Psychoanalytic Psychotherapy is a therapeutic process which helps patients to understand and resolve their problems by increasing awareness of their inner world and its influence over relationships both past and present.
It aims to help people with serious psychological disorders to understand and change complex, deep-seated and often unconsciously based emotional and relationship problems thereby reducing symptoms and alleviating distress.
It provides an effective treatment for a range of psychological disorders, both as a treatment in its own right and as an adjunct to other forms of treatment. It can contribute significantly to patient's mental and physical health, to their sense of well-being and to their ability to manage their lives more effectively.
The relationship with the therapist is a crucial element in the therapy. The therapist offers a confidential and private setting which facilitates a process where unconscious patterns of the patient's inner world become reflected in the patient's relationship with the therapist.
Child Psychotherapists are trained in a unique way, observing how the child or young person relates, noticing verbal or non-verbal communications or play, finding ways to understand deeper thoughts and feelings that are underlying the behaviour.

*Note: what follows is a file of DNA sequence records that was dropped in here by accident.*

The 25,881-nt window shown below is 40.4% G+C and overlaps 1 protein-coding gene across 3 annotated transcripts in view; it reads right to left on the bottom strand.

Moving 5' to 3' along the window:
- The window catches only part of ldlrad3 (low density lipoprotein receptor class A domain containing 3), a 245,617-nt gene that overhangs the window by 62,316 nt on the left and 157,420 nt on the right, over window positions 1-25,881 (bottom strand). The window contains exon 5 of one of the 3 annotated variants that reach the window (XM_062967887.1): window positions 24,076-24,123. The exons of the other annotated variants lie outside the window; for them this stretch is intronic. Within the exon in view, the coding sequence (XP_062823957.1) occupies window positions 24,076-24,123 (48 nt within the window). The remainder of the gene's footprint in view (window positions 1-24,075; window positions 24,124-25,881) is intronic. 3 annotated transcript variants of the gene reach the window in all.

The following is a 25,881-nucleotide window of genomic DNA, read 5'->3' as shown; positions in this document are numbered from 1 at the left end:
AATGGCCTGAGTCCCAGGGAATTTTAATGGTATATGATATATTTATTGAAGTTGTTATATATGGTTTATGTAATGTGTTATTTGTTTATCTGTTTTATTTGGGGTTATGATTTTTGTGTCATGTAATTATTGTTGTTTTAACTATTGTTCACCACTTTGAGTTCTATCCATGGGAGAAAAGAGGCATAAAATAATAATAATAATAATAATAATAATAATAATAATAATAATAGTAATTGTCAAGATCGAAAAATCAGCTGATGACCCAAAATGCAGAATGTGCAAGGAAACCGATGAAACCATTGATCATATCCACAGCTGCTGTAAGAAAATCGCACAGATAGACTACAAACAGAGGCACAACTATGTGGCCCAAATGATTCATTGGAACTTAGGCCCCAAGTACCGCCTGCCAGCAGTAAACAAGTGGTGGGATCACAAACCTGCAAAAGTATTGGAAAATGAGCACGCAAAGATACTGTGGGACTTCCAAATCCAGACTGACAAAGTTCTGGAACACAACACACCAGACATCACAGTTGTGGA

In the safety of therapy room, the child or young person is encouraged to express their most troubling emotions. Thus confused, hurt, angry or painful feelings can gradually be put into words rather than actions.
The length of treatment is determined by the needs of the child and their family.
This form of treatment is useful to children who are anxious or depressed or in psychological turmoil, which may cause the child to react to people or circumstances in an aggressive way. It is of value to children who are in conflict because of physical illness or who are having difficulty coming to terms with disability. It is helpful in treating children with unresolved grief reaction because of the death of an important person for them. It can also help children who are suffering from stress due to a traumatic life event.
Parents might be worried about their child or adolescent due to change in their behaviour. The young person might have become sadder, angrier, troubled at home or school. They might be experiencing difficulties with friends or having unexplained worries. Parents might have tried other approaches and feel that nothing seems to help.
Psychotherapy is not just about clearing up symptoms. It helps to develop deeper understanding of behaviours in a way which makes difficulties seem less overwhelming for all concerned. The child or young person begins to feel more able to understand frightening feelings and conflicts and when less burdened by emotional conflicts, they are more able to engage positively with life. Parents are also likely to gain confidence as the child or adolescent begins to feel better.